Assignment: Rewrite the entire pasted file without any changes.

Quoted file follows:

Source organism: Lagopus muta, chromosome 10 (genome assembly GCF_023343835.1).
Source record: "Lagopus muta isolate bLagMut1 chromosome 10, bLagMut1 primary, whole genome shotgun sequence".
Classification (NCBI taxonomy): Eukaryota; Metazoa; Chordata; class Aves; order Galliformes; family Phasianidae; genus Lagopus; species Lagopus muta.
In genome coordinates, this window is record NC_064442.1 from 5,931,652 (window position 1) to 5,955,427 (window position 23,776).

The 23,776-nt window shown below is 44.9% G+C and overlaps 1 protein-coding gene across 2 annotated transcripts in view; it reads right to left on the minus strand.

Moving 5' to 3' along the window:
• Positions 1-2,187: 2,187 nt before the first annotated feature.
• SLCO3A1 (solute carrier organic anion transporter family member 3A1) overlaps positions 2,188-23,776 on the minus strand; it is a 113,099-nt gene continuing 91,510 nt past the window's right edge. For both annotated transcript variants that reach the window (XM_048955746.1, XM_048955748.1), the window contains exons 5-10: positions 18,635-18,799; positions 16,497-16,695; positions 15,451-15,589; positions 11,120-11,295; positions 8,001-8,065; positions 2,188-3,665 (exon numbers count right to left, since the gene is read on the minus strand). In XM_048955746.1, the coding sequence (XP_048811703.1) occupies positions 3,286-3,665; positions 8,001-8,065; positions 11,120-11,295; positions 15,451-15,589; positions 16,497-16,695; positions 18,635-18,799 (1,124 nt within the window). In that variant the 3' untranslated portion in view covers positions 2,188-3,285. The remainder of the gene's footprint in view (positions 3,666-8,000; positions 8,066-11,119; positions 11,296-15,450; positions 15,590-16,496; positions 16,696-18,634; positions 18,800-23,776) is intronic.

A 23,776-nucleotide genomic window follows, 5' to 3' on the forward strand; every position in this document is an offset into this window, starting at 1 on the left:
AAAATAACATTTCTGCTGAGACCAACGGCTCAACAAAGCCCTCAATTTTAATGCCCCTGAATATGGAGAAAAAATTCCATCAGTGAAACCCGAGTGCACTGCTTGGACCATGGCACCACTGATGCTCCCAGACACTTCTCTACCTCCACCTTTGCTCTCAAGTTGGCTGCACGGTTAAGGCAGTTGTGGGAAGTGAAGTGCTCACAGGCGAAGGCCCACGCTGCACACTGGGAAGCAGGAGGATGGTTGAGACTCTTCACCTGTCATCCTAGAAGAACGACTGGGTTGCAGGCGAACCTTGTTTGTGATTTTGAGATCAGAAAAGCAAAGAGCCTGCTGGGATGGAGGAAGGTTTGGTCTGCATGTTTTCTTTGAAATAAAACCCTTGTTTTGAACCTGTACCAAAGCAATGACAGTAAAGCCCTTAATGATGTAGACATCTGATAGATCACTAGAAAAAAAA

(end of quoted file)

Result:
Source organism: Lagopus muta, chromosome 10 (genome assembly GCF_023343835.1).
Source record: "Lagopus muta isolate bLagMut1 chromosome 10, bLagMut1 primary, whole genome shotgun sequence".
Classification (NCBI taxonomy): Eukaryota; Metazoa; Chordata; class Aves; order Galliformes; family Phasianidae; genus Lagopus; species Lagopus muta.
In genome coordinates, this window is record NC_064442.1 from 5,931,652 (window position 1) to 5,955,427 (window position 23,776).

The 23,776-nt window shown below is 44.9% G+C and overlaps 1 protein-coding gene across 2 annotated transcripts in view; it reads right to left on the minus strand.

Moving 5' to 3' along the window:
• Positions 1-2,187: 2,187 nt before the first annotated feature.
• SLCO3A1 (solute carrier organic anion transporter family member 3A1) overlaps positions 2,188-23,776 on the minus strand; it is a 113,099-nt gene continuing 91,510 nt past the window's right edge. For both annotated transcript variants that reach the window (XM_048955746.1, XM_048955748.1), the window contains exons 5-10: positions 18,635-18,799; positions 16,497-16,695; positions 15,451-15,589; positions 11,120-11,295; positions 8,001-8,065; positions 2,188-3,665 (exon numbers count right to left, since the gene is read on the minus strand). In XM_048955746.1, the coding sequence (XP_048811703.1) occupies positions 3,286-3,665; positions 8,001-8,065; positions 11,120-11,295; positions 15,451-15,589; positions 16,497-16,695; positions 18,635-18,799 (1,124 nt within the window). In that variant the 3' untranslated portion in view covers positions 2,188-3,285. The remainder of the gene's footprint in view (positions 3,666-8,000; positions 8,066-11,119; positions 11,296-15,450; positions 15,590-16,496; positions 16,696-18,634; positions 18,800-23,776) is intronic.

A 23,776-nucleotide genomic window follows, 5' to 3' on the forward strand; every position in this document is an offset into this window, starting at 1 on the left:
AAAATAACATTTCTGCTGAGACCAACGGCTCAACAAAGCCCTCAATTTTAATGCCCCTGAATATGGAGAAAAAATTCCATCAGTGAAACCCGAGTGCACTGCTTGGACCATGGCACCACTGATGCTCCCAGACACTTCTCTACCTCCACCTTTGCTCTCAAGTTGGCTGCACGGTTAAGGCAGTTGTGGGAAGTGAAGTGCTCACAGGCGAAGGCCCACGCTGCACACTGGGAAGCAGGAGGATGGTTGAGACTCTTCACCTGTCATCCTAGAAGAACGACTGGGTTGCAGGCGAACCTTGTTTGTGATTTTGAGATCAGAAAAGCAAAGAGCCTGCTGGGATGGAGGAAGGTTTGGTCTGCATGTTTTCTTTGAAATAAAACCCTTGTTTTGAACCTGTACCAAAGCAATGACAGTAAAGCCCTTAATGATGTAGACATCTGATAGATCACTAGAAAAAAAA